Milan San Remo – Swift Second


Yorkshire’s Ben Swift (Team Sky) sprinted to a magnificent second place at Milan-San Remo, his second podium in three years

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Team Sky attacked multiple times in the closing stages, but as the longest one-day race in cycling concluded in a bunch kick, it was the Yorkshireman who had the strength left in his legs to secure a second podium at La Primavera.

Despite having to swerve in the final metres to avoid a crash Swift was still able to lock onto the wheel of Arnaud Demare (FDJ), but was just unable to come around the Frenchman at the line.



Team Sky’s best Monument result to date came as a result of a huge team effort, with Ian Stannard and Michal Kwiatkowski both attacking out of the peloton during the race’s famous undulating finale.

Kwiatkowski launched a rousing move with six kilometres to go on the Poggio, cresting the climb with and taking a slender advantage onto the fast, switchback descent. With the big names behind starting to look at one another it looked good briefly for the Pole, but a surge from Fabian Cancellara (Trek Factory Racing) saw ‘Kwiato’ caught tantalizingly in sight of the flamme rouge.

Mixed emotions for Swift

Standing behind the podium for the second time in three seasons, Swift admitted that coming so close to the victory was a bittersweet moment. “Obviously it’s quite disappointing to get second – so close to the win,” he told “That said I’ve got to be happy and I’m back on the podium in a Monument. I’m slowly chipping away. We’ve had a second, a third and we’ll keep on trying in the next few years.

“The team was brilliant today. Unfortunately we lost Pete (Kennaugh) and Geraint (Thomas) in that crash. It was a super stressful day and we lost a lot of horsepower there. We rode a great attacking race and we did what we wanted to do. When Ian went on the Cipressa it set it up perfectly. Then Michal went on the Poggio so we couldn’t have done it any better.

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“I just tried to stay as relaxed as possible in the last kilometre and I tried to follow Jurgen Roelandts. Last year I think I stressed a little bit too much. This year I was a bit more relaxed. I was close to a crash at the finish there but it is what it is.”


Kwiato: “I was going full gas”

Eventually crossing the line on his own in 40th, Kwiatkowski was painfully aware how close he’d come to staying away. “I attacked and tried to gain an advantage before the descent,” he confirmed. “I was going full gas to the finish. I think we can be happy with second place with Ben. It was a really difficult, nervous last 50-60 kilometres.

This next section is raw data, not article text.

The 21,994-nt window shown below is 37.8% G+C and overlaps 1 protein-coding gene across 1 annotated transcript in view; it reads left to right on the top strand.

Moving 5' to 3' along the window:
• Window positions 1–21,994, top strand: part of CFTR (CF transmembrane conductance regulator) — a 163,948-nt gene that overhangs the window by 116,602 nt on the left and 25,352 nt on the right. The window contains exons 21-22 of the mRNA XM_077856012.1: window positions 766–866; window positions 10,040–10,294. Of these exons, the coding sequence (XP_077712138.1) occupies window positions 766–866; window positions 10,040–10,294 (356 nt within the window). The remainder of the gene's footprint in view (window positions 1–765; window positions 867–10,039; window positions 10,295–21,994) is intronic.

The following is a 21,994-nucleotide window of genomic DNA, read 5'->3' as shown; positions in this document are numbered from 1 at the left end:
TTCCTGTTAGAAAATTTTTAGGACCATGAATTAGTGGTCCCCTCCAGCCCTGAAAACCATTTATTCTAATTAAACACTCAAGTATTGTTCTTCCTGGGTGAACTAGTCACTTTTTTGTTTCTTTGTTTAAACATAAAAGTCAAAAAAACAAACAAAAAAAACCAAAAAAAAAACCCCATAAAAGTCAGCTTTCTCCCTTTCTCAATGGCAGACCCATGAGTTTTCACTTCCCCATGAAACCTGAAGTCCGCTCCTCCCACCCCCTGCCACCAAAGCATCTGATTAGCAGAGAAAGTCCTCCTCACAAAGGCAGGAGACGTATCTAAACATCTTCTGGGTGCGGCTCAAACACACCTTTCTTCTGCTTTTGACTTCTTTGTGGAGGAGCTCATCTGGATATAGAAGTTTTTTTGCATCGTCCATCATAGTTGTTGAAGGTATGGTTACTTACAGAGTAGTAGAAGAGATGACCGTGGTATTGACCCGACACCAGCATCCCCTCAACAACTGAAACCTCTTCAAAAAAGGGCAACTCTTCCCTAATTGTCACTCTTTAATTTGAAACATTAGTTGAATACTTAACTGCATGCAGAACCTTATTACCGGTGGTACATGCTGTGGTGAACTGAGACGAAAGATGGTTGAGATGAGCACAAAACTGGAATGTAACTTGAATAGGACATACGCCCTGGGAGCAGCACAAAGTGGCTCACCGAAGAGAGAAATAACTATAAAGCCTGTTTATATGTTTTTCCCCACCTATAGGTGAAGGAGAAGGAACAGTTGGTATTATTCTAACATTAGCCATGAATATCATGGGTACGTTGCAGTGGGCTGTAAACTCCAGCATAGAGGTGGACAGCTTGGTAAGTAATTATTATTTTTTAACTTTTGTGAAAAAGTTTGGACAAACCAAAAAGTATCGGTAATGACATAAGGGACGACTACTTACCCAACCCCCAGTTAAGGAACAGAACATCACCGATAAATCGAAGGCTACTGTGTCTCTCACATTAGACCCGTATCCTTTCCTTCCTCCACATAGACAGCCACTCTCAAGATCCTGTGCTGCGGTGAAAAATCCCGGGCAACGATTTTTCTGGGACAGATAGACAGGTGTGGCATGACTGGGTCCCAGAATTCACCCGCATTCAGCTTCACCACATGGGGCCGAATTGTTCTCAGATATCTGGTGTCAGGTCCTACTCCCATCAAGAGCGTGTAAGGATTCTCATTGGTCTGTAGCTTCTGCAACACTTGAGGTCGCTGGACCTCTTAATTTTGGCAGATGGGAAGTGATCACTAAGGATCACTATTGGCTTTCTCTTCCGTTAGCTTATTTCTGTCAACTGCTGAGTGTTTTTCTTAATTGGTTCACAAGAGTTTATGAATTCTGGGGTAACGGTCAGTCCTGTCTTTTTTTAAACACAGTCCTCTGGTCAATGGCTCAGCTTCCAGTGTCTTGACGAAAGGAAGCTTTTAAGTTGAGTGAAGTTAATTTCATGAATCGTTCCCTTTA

“The race really starts before the Capis. Everyone was trying to get to the front, and with the weather this year the whole bunch were there fighting. We all committed to go for the win. I was not too far away at the end. Stannard was in a great move on the Cipressa, I was there on the Poggio and then Swifty was waiting for the sprint.

“We had a few ways to try and win the race and that is what Milan-San Remo is all about. You have to try with a few options as sometimes there are crashes and you don’t know what is going to happen or control the situation.”

Team Sky had kept their powder dry for much of the mammoth event, sitting in the pack before moving forward in a nervy peloton on the approach to the decisive climbs. Despite riding up front Geraint Thomas’ bad luck in the Monuments continued, with the Welshman taken down in a crash on the approach to the Cipressa with 30km to go.

Pete Kennaugh was also caught up in the sizeable spill, which also held up Michael Matthews (Orica-GreenEdge) and eventual race winner Demare. Stannard moved to the fore on the Cipressa, jumping on the attack of Giovanni Visconti (Movistar) to go clear in a dangerous move. More riders bridged to the duo but the break was caught just ahead of the Poggio.

It was Luke Rowe who then led Team Sky and a larger than normal peloton onto the climb, with the sprinters’ teams quickly looking to control the pace. After being tee’d up by Swift, Kwiatkowski launched his move, hurtling full speed down the descent that ended his race 12 months previous.

Everything came back together inside the final kilometre, with Swift coming from deep to suddenly be right in contention on the Via Roma, pulling off a superb podium finish, barely a metre away from an elusive Monument victory.


1. Arnard Demare, FDJ
2. Ben Swift, Sky
3. Jurgen Roelandts, Lotto Soudal
4. Nacer Bouhinni, Cofidis
5. Greg Avermaet, BMC
6. Alexander Kristoff, Katusha
7. Henrich Haussler, IAM
8. Filppo Pozzato, SE Ven
9. Sonny Cobbrelli, Bardiani
10. Matteo Trentin, Etixx Quickstep

12. Peter Sagan, Tinkoff
15. Alejandro Valverde, Movistar
49. Peter Kennaugh, Sky
57, Ian Stannard, Sky
77. Stephen Cummings, Dimension Data
91. Luke Rowe, Sky
95. Simon Yates, Oroca GreenEdge
110. Mark Cavendish, Dimension Data
168. Adam Blythe, Tinkoff
169. Geraint Thomas, Sky




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